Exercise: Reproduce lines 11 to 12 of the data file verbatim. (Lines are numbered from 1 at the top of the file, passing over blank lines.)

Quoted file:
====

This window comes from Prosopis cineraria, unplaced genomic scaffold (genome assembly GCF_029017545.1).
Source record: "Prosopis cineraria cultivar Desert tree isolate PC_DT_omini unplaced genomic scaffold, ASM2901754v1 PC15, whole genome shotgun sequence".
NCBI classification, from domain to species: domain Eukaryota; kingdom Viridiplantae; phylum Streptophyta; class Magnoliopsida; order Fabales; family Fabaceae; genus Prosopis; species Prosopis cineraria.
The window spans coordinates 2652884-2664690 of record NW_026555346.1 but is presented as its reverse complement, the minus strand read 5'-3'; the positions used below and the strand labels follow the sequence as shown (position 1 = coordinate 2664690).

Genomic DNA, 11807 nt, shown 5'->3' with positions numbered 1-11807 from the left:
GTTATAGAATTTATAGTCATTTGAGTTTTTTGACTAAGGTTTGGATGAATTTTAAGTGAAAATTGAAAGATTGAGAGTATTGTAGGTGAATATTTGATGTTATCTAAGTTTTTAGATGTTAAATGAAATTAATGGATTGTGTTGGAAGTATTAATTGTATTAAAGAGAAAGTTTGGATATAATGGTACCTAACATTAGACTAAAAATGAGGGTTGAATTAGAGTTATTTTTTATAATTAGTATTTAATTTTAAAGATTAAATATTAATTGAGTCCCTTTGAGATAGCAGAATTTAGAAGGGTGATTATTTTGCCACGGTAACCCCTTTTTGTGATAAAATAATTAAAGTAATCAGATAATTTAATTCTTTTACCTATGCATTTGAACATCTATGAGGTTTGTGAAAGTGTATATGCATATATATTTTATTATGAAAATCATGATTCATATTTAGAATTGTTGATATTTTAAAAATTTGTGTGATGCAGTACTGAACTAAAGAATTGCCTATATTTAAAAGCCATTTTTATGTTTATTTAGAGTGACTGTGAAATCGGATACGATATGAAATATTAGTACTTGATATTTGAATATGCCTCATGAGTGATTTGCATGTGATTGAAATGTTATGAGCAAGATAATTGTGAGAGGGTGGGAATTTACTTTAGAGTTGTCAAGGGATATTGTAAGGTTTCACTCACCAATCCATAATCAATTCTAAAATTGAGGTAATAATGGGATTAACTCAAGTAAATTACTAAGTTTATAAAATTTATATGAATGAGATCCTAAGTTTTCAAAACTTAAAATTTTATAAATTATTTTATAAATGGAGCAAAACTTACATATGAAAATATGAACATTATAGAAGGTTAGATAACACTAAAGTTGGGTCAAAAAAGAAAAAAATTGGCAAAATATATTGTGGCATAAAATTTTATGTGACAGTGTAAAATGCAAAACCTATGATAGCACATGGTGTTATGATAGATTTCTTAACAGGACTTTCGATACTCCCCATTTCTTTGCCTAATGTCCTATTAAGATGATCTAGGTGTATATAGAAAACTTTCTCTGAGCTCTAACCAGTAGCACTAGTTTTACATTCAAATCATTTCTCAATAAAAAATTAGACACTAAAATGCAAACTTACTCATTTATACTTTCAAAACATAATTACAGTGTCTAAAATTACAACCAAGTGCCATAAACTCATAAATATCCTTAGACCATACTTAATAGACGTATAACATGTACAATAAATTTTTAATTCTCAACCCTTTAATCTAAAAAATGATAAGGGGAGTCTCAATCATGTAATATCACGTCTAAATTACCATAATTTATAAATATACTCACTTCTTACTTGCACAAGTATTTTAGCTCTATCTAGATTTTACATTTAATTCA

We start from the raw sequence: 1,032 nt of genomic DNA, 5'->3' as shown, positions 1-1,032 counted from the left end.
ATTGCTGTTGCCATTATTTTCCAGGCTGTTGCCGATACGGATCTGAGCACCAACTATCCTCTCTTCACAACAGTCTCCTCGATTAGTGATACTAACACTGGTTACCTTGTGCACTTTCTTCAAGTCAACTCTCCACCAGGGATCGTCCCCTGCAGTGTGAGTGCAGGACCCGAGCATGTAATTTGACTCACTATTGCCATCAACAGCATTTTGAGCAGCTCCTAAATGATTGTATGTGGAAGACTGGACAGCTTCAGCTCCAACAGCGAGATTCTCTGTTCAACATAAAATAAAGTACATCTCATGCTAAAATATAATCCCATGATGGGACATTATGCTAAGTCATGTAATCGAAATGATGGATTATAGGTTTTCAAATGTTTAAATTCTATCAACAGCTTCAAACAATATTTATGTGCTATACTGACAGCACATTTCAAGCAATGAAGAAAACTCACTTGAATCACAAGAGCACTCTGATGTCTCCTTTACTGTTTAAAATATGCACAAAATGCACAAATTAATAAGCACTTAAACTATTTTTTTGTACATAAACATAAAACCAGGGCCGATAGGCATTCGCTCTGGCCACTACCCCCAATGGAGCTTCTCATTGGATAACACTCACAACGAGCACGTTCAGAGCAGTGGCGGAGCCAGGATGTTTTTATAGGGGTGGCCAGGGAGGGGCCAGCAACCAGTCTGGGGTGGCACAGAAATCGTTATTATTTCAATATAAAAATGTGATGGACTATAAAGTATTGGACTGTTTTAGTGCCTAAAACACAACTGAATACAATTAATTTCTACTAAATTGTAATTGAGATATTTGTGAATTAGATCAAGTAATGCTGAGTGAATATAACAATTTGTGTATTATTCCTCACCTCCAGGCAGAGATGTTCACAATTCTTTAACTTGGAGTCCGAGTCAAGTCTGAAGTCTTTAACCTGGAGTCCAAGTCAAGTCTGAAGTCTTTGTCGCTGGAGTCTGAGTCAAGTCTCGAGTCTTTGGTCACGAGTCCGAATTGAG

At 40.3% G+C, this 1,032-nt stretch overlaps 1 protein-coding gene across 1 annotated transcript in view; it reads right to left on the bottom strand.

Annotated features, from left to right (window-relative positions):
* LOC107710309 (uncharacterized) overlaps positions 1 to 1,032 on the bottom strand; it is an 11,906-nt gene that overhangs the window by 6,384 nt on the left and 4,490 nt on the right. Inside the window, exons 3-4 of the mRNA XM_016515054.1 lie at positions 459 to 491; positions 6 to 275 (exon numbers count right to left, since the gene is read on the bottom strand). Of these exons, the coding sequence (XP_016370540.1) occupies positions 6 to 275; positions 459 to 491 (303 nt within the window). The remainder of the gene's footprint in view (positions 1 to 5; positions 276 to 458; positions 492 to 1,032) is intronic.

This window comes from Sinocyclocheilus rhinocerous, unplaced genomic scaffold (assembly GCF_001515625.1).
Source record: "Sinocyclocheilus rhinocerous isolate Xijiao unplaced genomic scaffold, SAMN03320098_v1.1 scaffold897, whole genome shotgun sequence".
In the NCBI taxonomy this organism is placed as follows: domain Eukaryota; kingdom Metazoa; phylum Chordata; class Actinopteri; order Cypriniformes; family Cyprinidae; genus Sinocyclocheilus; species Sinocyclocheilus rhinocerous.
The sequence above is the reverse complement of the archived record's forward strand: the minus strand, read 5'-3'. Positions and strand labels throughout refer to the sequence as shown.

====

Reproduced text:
* LOC107710309 (uncharacterized) overlaps positions 1 to 1,032 on the bottom strand; it is an 11,906-nt gene that overhangs the window by 6,384 nt on the left and 4,490 nt on the right. Inside the window, exons 3-4 of the mRNA XM_016515054.1 lie at positions 459 to 491; positions 6 to 275 (exon numbers count right to left, since the gene is read on the bottom strand). Of these exons, the coding sequence (XP_016370540.1) occupies positions 6 to 275; positions 459 to 491 (303 nt within the window). The remainder of the gene's footprint in view (positions 1 to 5; positions 276 to 458; positions 492 to 1,032) is intronic.

This window comes from Sinocyclocheilus rhinocerous, unplaced genomic scaffold (assembly GCF_001515625.1).